Democrats already are panning it as a “super committee” redux, but House Republicans are set to act Tuesday on a bill to establish a new panel of House and Senate members to work out compromises on reopening government and hiking the debt-ceiling.
The move is the latest House GOP effort to illustrate they are willing to sit down and negotiate, even as Speaker John Boehner’s office said Tuesday that he’d received a call from President Obama refusing to do so.
“The president called the speaker again today to reiterate that he won’t negotiate on a government funding bill or debt limit increase,” said Boehner spokesman Brendan Buck.
Obama and Democrats have continued to urge Boehner, R-Ohio, to simply put “clean” bills to restart government funding and allow the nation to keep borrowing on the floor for an up-or down vote, without the policy concessions demanded by Republicans.
As a result, House Republicans have launched their new bicameral committee idea, which one senior Democratic House staffer facetiously referred to as “the Cruz committee,” a reference to Sen. Ted Cruz, R-Tex.
According to a draft of the new bill, the GOP’s “Bicameral Working Group on Deficit Reduction and Economic Growth” would be charged with recommending to the full House and Senate: overall levels of discretionary spending for the fiscal year ending on Sept. 30, 2014; changes in the statutory limit on the public debt; and reforms to direct spending programs.
The committee’s roster would be comprised of 10 House members, including six Republicans and four to be chosen by Minority Leader Nancy Pelosi, D-Calif. Boehner would designate a House co-chair. Of the 10 Senate members, six would be Democrats and four will be chosen by Senate Minority Leader Mitch McConnell, R-Ky. A Senate co-chair will be selected by Majority Leader Harry Reid, D-Nev.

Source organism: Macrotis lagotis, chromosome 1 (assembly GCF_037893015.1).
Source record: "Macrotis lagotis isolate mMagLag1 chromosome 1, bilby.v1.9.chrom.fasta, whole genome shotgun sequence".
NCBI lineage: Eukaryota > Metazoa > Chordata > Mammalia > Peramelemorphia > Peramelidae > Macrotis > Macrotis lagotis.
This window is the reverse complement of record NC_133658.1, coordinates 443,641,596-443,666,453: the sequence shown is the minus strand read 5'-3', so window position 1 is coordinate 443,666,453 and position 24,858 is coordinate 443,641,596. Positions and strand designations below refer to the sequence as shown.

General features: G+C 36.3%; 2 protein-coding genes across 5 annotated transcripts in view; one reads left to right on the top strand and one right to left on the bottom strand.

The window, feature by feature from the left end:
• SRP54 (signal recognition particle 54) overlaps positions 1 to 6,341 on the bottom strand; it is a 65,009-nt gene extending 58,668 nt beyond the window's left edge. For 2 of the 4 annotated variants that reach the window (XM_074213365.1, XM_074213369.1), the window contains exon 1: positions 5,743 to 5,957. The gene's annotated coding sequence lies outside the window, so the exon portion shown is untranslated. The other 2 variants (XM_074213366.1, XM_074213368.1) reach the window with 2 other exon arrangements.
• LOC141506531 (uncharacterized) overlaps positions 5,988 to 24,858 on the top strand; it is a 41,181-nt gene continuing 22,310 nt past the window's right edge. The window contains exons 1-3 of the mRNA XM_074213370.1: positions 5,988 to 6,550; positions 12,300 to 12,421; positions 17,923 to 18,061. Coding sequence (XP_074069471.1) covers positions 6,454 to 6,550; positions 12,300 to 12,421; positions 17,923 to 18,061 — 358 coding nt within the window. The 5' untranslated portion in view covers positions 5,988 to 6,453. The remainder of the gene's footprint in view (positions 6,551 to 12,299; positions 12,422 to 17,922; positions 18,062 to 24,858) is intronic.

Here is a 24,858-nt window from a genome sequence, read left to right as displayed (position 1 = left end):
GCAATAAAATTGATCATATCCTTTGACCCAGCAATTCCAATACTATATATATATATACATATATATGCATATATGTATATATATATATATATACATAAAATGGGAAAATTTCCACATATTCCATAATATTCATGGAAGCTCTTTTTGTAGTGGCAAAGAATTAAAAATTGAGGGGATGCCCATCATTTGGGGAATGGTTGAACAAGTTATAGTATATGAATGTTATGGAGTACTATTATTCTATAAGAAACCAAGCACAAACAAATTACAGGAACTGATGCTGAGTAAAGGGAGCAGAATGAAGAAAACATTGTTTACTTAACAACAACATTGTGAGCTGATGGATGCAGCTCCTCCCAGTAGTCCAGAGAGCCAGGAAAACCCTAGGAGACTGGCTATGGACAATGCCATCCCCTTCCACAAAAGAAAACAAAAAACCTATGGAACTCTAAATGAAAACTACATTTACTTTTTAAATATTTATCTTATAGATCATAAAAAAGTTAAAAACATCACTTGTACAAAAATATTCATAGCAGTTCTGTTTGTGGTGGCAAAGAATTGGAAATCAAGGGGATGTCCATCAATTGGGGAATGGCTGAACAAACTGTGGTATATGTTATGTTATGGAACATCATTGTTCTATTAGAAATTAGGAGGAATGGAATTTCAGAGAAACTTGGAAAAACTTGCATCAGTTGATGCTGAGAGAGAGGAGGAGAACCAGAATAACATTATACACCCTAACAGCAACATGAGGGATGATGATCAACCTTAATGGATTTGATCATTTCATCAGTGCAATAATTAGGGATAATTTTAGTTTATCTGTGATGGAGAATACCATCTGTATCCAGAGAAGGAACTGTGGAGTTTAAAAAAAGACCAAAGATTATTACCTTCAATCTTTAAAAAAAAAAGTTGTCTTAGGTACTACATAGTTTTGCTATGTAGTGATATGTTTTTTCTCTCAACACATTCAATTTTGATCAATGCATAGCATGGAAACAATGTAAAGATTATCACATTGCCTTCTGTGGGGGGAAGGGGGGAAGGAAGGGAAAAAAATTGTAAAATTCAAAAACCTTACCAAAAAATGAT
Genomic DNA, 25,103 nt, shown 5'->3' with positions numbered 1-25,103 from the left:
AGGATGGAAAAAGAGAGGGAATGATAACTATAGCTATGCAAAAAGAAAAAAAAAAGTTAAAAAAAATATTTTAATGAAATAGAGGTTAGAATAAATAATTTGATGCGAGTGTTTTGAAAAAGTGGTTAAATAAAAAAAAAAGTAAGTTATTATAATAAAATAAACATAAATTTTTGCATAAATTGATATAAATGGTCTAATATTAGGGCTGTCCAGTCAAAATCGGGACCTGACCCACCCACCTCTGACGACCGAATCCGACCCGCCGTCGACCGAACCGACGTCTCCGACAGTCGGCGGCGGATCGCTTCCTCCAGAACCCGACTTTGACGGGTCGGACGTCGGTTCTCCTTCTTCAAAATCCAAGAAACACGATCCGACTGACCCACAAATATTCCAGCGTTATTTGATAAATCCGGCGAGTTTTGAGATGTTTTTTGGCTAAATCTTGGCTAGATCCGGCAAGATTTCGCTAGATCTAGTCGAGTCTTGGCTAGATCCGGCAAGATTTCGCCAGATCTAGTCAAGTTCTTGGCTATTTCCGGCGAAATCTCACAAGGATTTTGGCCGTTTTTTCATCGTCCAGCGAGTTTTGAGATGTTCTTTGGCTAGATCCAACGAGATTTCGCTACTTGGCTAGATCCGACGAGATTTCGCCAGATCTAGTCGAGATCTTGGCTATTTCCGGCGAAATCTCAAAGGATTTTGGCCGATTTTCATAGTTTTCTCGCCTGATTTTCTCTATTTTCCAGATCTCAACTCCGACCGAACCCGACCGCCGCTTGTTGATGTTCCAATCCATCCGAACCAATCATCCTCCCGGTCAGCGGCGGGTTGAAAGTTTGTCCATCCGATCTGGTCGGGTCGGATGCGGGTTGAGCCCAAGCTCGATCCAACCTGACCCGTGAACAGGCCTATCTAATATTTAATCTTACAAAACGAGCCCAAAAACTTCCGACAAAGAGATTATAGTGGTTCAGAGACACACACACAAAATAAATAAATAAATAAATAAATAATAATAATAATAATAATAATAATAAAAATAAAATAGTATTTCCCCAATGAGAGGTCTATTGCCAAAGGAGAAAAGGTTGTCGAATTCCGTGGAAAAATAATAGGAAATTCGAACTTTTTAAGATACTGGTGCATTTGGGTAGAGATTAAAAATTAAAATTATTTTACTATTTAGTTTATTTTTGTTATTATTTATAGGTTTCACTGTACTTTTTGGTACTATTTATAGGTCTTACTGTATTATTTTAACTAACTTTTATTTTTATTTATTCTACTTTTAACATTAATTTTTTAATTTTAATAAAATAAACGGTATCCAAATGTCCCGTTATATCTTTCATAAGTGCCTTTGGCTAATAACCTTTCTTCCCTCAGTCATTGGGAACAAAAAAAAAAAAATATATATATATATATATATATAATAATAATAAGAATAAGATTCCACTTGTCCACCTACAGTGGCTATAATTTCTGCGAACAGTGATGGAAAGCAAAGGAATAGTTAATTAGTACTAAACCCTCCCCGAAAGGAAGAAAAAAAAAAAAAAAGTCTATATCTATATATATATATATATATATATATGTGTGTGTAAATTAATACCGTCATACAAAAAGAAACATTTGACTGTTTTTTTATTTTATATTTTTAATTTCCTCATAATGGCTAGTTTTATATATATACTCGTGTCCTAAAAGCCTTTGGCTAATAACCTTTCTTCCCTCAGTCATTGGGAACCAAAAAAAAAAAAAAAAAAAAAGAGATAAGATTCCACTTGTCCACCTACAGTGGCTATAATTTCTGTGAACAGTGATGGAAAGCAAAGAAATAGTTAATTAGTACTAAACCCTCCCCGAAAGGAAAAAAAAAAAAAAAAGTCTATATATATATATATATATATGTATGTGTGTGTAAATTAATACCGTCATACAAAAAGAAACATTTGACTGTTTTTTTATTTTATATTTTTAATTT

The group would first meet no later than the day after its members are appointed. It could not make any recommendation to the full House and Senate unless it receives the support of a majority of the members appointed by both the Speaker and the majority leader of the Senate. It would then have to report those recommendations within three days.
Senate Democrats sounds ambivalent to the idea, and instead reinforce their position when asked whether they’d support such a group. “I think our view is that we will look at any process that will get is to a budget,” said Sen. Ben Cardin, D-Md. “But we won’t do it as long as government is closed or there’s a threat that we’re not paying our bills.”
Senate Republicans did not embrace the idea. Sen Roger Wicker, R-Miss., pointed out that the super committee included a trigger that led to sequestration cuts. Withholding ultimate judgment, Wicker said he’d wait to see what the legislation was before announcing his position.
The bill to establish the committee could be acted on as early as Tuesday. It is expected to be combined under one rule with a separate bill that would allow essential federal personnel to be paid during the shutdown.